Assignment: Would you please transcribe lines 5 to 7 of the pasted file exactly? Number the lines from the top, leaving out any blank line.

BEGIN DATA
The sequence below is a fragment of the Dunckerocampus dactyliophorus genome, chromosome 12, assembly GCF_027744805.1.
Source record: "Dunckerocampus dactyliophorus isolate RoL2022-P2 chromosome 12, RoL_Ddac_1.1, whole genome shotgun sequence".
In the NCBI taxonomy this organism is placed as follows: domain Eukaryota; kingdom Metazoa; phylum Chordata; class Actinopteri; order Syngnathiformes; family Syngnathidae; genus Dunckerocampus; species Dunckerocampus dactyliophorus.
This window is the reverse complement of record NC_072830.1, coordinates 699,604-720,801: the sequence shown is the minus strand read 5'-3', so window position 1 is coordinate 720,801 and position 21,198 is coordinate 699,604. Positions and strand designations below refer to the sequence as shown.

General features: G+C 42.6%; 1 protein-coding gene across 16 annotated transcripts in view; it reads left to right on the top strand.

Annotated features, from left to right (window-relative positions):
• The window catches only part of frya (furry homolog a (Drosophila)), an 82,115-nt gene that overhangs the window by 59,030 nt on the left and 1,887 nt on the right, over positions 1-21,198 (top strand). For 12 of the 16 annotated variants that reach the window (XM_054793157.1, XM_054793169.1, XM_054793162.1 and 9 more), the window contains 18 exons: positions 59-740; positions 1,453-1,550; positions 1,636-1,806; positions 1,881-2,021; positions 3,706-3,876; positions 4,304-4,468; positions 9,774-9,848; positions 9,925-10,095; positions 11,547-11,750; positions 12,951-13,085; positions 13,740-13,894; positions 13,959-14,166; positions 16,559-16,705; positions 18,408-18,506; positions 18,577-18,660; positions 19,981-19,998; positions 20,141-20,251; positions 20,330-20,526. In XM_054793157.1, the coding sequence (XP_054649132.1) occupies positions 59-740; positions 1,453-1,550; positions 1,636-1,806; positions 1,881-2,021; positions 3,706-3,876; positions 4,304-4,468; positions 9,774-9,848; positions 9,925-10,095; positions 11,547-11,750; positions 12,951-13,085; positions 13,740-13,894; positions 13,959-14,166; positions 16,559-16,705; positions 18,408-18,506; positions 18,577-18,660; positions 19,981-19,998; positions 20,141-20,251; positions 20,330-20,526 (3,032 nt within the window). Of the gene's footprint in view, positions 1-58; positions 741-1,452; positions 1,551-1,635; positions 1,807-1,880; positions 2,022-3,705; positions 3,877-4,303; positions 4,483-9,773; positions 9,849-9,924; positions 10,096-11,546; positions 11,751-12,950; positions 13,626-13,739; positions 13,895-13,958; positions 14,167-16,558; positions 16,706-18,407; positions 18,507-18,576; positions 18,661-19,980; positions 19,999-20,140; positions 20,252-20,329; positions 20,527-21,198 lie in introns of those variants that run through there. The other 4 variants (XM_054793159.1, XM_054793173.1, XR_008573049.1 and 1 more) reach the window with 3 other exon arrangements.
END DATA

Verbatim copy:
General features: G+C 42.6%; 1 protein-coding gene across 16 annotated transcripts in view; it reads left to right on the top strand.

Annotated features, from left to right (window-relative positions):
• The window catches only part of frya (furry homolog a (Drosophila)), an 82,115-nt gene that overhangs the window by 59,030 nt on the left and 1,887 nt on the right, over positions 1-21,198 (top strand). For 12 of the 16 annotated variants that reach the window (XM_054793157.1, XM_054793169.1, XM_054793162.1 and 9 more), the window contains 18 exons: positions 59-740; positions 1,453-1,550; positions 1,636-1,806; positions 1,881-2,021; positions 3,706-3,876; positions 4,304-4,468; positions 9,774-9,848; positions 9,925-10,095; positions 11,547-11,750; positions 12,951-13,085; positions 13,740-13,894; positions 13,959-14,166; positions 16,559-16,705; positions 18,408-18,506; positions 18,577-18,660; positions 19,981-19,998; positions 20,141-20,251; positions 20,330-20,526. In XM_054793157.1, the coding sequence (XP_054649132.1) occupies positions 59-740; positions 1,453-1,550; positions 1,636-1,806; positions 1,881-2,021; positions 3,706-3,876; positions 4,304-4,468; positions 9,774-9,848; positions 9,925-10,095; positions 11,547-11,750; positions 12,951-13,085; positions 13,740-13,894; positions 13,959-14,166; positions 16,559-16,705; positions 18,408-18,506; positions 18,577-18,660; positions 19,981-19,998; positions 20,141-20,251; positions 20,330-20,526 (3,032 nt within the window). Of the gene's footprint in view, positions 1-58; positions 741-1,452; positions 1,551-1,635; positions 1,807-1,880; positions 2,022-3,705; positions 3,877-4,303; positions 4,483-9,773; positions 9,849-9,924; positions 10,096-11,546; positions 11,751-12,950; positions 13,626-13,739; positions 13,895-13,958; positions 14,167-16,558; positions 16,706-18,407; positions 18,507-18,576; positions 18,661-19,980; positions 19,999-20,140; positions 20,252-20,329; positions 20,527-21,198 lie in introns of those variants that run through there. The other 4 variants (XM_054793159.1, XM_054793173.1, XR_008573049.1 and 1 more) reach the window with 3 other exon arrangements.